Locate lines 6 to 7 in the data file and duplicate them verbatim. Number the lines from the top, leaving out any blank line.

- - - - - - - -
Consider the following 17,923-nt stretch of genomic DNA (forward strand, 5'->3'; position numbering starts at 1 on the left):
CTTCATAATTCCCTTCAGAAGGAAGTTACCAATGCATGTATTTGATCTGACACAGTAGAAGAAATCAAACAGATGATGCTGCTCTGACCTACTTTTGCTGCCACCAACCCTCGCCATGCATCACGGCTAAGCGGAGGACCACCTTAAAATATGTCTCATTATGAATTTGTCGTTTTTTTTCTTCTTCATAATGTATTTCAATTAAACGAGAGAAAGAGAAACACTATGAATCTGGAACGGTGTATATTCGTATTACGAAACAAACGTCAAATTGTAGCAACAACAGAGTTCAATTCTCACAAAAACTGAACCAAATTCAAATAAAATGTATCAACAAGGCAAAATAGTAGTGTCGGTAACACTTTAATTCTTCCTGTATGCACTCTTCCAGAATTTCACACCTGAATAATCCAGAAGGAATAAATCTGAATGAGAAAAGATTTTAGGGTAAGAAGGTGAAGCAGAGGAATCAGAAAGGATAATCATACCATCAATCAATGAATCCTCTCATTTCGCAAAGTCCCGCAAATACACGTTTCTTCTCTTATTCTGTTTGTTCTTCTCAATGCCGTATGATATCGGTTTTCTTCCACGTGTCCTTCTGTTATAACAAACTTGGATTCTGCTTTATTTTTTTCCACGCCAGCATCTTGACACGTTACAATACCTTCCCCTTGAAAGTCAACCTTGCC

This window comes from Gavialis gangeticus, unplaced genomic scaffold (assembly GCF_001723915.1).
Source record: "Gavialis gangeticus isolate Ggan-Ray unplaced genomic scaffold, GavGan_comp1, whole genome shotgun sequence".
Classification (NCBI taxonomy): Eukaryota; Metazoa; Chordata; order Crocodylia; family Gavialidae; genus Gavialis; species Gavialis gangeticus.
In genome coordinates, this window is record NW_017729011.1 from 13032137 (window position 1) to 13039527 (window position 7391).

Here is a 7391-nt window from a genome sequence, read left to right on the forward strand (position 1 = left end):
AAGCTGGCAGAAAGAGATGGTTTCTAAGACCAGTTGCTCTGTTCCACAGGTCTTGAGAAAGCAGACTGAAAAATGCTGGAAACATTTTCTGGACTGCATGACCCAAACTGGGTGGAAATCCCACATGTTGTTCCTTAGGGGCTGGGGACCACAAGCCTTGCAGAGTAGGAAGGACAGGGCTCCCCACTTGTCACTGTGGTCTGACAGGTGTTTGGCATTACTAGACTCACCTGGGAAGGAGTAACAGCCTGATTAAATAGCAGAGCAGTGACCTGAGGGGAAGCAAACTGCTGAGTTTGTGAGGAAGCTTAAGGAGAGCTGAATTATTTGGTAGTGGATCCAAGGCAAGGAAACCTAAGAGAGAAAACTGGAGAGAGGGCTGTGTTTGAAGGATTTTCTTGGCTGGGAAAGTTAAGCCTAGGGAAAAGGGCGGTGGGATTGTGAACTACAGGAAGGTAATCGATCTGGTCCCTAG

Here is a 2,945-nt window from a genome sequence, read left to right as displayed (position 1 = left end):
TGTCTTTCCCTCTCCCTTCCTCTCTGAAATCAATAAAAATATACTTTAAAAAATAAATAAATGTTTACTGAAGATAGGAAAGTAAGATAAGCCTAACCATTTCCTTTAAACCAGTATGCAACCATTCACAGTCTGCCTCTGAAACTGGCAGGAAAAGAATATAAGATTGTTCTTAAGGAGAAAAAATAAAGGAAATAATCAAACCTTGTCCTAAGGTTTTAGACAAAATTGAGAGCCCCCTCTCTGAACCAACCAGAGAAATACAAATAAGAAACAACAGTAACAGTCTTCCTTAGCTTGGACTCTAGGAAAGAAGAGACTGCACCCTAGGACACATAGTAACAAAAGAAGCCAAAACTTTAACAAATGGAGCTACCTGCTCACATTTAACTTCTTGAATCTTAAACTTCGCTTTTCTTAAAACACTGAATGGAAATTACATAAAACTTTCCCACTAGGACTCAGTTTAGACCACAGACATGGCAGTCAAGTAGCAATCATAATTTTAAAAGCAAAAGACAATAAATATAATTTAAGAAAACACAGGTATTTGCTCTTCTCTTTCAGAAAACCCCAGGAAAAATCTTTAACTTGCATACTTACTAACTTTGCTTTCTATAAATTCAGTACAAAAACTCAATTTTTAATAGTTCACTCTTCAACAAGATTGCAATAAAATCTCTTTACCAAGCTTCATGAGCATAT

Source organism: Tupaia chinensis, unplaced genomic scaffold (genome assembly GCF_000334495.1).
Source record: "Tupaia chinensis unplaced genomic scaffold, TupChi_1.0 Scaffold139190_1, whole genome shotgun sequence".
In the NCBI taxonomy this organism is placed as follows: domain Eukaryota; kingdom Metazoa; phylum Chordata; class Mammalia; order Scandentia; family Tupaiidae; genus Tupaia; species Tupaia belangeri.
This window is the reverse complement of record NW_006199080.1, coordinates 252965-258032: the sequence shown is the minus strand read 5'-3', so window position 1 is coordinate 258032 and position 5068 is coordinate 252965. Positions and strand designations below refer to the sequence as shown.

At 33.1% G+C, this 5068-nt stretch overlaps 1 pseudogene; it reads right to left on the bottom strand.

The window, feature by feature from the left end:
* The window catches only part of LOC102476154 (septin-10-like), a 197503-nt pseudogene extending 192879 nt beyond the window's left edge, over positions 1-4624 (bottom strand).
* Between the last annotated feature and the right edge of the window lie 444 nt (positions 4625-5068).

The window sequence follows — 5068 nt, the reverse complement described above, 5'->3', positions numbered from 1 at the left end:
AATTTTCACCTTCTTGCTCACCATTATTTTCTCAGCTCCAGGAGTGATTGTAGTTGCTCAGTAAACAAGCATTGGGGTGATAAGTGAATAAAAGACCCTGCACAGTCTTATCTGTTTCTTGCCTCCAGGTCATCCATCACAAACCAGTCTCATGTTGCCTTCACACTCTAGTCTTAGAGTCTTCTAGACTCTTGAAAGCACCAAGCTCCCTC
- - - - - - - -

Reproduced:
In genome coordinates, this window is record NW_017729011.1 from 13032137 (window position 1) to 13039527 (window position 7391).

Here is a 7391-nt window from a genome sequence, read left to right on the forward strand (position 1 = left end):